Florida Museum of Natural History scientist Robert Guralnick’s work focuses on answering pressing questions about life on earth from an interdisciplinary perspective. As the museum’s curator of biodiversity informatics, Guralnick synthesizes data from vast museum collections to help scientists understand changes in biodiversity over space and time.
“I work in an area where you can see the connection points between topics and research areas – it’s really boundary work,” he said. “I want to see how the bigger picture fits by connecting different pieces and questions through a team-centered approach. That’s how I work and think as a scientist.”
It wasn’t until he connected with a professor using a novel framework to digitize and analyze maps that Guralnick – who was earning his bachelor’s in psychology at the time – developed a serious interest in using data to understand large–scale biodiversity patterns. He later earned his Ph.D. in integrative biology from UC Berkeley and was a post-doctoral student at the university’s paleontology museum.
“I guess I always wanted to know how the world works, but computers weren’t systems my brain was naturally drawn to,” Guralnick said. “My ‘Aha!’ moment was when I had the epiphany that they’re not just tiny windows – computers can be big enough to show us the whole world in a way that people can better understand.”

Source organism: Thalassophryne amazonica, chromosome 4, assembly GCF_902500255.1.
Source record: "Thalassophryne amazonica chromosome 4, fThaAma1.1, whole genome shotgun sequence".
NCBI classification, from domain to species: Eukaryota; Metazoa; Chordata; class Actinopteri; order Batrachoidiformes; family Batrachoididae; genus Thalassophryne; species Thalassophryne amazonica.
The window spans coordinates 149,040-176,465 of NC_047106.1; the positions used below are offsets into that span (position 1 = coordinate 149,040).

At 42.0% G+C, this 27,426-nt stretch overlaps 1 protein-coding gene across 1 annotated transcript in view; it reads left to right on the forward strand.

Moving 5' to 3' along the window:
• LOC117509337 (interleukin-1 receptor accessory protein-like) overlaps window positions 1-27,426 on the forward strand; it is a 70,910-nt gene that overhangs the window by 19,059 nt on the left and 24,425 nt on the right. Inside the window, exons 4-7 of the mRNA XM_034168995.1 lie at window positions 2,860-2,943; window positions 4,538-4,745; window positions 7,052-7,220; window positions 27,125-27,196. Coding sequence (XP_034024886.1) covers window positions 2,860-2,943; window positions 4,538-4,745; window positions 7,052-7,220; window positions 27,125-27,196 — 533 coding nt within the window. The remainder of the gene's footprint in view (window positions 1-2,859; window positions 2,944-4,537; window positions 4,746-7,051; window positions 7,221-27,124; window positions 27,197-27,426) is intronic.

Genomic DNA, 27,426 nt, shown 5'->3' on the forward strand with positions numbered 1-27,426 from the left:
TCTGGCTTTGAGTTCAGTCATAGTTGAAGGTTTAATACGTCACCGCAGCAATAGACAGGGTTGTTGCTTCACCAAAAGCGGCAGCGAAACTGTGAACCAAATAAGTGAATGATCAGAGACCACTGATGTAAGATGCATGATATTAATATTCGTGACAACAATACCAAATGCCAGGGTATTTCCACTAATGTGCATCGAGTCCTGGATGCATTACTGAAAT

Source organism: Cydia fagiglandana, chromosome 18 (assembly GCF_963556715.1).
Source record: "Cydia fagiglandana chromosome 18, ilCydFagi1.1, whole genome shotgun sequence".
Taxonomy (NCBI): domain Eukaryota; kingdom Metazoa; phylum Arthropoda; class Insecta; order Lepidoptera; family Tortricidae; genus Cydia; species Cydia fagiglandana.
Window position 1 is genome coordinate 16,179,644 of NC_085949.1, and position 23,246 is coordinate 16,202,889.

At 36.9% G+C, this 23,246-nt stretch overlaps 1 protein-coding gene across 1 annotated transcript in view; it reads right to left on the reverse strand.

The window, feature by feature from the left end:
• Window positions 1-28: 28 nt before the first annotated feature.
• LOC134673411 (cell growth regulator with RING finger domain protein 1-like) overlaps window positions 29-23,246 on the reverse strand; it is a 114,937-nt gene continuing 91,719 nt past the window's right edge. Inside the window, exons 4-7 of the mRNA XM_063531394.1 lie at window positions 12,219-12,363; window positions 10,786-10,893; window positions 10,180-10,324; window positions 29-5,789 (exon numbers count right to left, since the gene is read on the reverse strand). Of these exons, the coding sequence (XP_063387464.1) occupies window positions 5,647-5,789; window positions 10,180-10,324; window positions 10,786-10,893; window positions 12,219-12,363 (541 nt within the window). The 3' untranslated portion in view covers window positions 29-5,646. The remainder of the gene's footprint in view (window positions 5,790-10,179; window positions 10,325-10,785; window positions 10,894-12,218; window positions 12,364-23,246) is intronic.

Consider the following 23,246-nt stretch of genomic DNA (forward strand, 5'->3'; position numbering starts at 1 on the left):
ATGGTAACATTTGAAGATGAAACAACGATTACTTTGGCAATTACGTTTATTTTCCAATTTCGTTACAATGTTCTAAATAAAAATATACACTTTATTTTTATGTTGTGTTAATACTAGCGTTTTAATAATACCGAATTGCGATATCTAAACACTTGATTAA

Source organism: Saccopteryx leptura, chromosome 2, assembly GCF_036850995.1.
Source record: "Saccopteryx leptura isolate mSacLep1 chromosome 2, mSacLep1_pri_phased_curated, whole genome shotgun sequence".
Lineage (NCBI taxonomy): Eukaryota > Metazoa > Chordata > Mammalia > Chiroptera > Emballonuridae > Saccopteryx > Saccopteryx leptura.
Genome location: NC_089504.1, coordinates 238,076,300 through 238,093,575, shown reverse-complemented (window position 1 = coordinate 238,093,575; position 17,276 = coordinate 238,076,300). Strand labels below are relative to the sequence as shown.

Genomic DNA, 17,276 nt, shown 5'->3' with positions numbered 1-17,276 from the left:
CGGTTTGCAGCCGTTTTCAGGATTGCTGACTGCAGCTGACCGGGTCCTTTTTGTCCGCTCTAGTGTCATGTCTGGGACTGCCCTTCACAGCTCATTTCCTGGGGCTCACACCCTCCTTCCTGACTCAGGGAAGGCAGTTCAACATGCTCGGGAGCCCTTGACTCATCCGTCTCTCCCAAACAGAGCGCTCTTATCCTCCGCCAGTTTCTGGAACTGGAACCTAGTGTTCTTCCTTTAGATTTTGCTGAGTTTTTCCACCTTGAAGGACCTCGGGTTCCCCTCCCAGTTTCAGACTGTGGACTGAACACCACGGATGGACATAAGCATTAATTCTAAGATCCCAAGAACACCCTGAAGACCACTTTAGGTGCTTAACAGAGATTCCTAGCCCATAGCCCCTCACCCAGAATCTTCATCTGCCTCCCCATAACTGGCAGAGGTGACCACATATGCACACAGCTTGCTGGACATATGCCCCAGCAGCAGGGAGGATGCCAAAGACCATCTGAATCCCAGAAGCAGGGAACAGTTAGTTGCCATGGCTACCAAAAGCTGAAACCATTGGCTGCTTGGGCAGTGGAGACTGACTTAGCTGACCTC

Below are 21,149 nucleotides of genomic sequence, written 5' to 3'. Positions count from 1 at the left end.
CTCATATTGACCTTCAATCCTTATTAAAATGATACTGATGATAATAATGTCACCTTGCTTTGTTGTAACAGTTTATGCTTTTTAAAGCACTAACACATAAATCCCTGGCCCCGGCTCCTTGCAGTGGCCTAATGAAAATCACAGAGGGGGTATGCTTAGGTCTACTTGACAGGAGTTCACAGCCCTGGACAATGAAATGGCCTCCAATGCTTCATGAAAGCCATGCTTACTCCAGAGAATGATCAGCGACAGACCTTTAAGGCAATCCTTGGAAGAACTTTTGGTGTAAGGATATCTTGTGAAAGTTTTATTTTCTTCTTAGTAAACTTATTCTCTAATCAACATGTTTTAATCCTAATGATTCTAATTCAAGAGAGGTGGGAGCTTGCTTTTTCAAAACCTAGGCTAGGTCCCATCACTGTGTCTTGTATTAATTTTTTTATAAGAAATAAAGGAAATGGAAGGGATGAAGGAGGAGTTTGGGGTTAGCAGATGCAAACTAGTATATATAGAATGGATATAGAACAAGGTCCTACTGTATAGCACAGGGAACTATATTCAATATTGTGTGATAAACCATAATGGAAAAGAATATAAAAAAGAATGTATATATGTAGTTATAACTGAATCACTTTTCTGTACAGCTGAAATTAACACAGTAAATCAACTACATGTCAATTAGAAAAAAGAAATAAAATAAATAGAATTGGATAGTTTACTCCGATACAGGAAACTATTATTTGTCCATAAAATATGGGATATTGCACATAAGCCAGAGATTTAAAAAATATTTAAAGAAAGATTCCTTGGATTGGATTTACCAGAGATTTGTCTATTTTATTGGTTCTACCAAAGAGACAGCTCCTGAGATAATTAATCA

Since arriving at the Florida Museum in 2015, much of Guralnick’s work has focused on using museum collections to understand how climate and landscape changes impact biodiversity – not only recently, but throughout Earth’s history. His collaborations with museum scientists have also resulted in a database of comprehensive records for nearly 20,000 butterfly species and a platform for linking animal records across biological and archaeological databases.
But, he said, the year 2020 has challenged him like no other.
“I don’t just mean COVID-19 – I mean the set of recognitions on how far as a society we have to go to solve our innate and structural problems,” Guralnick said. “Studying natural and cultural history is all about diversity and its importance for our health and well-being, but museums have their own difficult past. Confronting that collections often have legacies rooted in colonialism – and re-evaluating them as we make them more broadly available – is a step in the right direction. Museums and their unique role in society are more important than ever, and I’m excited about their potential to engage communities, catalyze conversations and be transformational spaces.”
Learn more about Guralnick’s research.